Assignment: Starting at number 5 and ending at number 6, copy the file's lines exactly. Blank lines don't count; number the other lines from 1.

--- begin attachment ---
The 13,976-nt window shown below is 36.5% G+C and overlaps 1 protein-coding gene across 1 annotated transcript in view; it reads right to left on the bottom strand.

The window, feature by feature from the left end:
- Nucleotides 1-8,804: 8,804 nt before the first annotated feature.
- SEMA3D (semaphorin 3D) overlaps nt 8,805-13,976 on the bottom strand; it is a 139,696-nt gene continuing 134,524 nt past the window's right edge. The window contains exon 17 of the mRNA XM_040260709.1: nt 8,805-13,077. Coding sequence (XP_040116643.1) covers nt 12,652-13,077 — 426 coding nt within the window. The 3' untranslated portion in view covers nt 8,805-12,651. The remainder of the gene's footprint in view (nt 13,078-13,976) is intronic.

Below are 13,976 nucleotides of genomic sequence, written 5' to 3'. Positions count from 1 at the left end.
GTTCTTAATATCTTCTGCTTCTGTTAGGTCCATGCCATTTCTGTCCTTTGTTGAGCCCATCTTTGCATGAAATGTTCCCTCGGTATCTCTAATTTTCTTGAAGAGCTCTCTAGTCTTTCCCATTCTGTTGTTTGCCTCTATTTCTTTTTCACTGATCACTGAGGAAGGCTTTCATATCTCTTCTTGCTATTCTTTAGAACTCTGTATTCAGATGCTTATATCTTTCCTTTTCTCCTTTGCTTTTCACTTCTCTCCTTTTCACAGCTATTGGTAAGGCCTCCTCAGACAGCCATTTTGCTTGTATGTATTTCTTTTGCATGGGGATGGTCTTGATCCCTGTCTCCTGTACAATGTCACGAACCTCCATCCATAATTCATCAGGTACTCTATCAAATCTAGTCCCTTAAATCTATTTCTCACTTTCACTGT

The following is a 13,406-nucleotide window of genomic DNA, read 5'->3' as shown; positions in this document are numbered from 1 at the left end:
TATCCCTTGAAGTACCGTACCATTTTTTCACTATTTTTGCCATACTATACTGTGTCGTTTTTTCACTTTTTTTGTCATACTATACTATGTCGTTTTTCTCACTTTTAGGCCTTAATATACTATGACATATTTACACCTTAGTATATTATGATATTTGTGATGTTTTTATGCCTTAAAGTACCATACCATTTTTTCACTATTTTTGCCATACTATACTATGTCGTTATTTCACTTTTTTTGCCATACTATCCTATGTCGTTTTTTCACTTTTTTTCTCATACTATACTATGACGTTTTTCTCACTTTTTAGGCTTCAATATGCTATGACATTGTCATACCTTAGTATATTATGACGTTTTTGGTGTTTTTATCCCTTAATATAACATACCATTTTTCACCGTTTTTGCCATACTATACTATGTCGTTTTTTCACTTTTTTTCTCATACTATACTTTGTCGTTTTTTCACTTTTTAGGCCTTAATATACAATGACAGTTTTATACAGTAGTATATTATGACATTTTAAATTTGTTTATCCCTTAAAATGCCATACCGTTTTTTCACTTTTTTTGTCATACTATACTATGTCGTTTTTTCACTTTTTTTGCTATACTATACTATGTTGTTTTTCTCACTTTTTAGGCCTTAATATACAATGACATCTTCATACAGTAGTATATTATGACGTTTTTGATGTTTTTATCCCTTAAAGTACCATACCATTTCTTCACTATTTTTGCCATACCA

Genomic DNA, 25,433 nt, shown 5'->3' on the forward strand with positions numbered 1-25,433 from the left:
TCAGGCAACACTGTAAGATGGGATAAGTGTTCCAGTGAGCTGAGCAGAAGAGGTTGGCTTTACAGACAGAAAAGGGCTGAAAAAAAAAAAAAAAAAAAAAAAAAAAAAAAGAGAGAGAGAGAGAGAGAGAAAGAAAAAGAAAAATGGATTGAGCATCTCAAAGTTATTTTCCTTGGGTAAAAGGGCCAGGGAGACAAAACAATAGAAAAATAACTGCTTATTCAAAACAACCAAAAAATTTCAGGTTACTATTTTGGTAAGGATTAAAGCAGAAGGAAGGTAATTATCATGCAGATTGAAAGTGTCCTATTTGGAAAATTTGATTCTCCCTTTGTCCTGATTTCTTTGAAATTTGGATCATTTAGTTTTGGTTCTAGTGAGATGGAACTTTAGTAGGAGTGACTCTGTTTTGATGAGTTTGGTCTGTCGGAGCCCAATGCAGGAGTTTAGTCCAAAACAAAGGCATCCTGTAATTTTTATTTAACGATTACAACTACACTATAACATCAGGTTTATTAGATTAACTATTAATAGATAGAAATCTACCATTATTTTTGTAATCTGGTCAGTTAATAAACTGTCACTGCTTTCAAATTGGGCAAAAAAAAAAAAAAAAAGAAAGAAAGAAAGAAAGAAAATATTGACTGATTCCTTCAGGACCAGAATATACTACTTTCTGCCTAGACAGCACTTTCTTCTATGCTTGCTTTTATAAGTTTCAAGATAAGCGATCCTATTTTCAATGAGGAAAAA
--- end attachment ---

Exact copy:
Below are 13,976 nucleotides of genomic sequence, written 5' to 3'. Positions count from 1 at the left end.
GTTCTTAATATCTTCTGCTTCTGTTAGGTCCATGCCATTTCTGTCCTTTGTTGAGCCCATCTTTGCATGAAATGTTCCCTCGGTATCTCTAATTTTCTTGAAGAGCTCTCTAGTCTTTCCCATTCTGTTGTTTGCCTCTATTTCTTTTTCACTGATCACTGAGGAAGGCTTTCATATCTCTTCTTGCTATTCTTTAGAACTCTGTATTCAGATGCTTATATCTTTCCTTTTCTCCTTTGCTTTTCACTTCTCTCCTTTTCACAGCTATTGGTAAGGCCTCCTCAGACAGCCATTTTGCTTGTATGTATTTCTTTTGCATGGGGATGGTCTTGATCCCTGTCTCCTGTACAATGTCACGAACCTCCATCCATAATTCATCAGGTACTCTATCAAATCTAGTCCCTTAAATCTATTTCTCACTTTCACTGT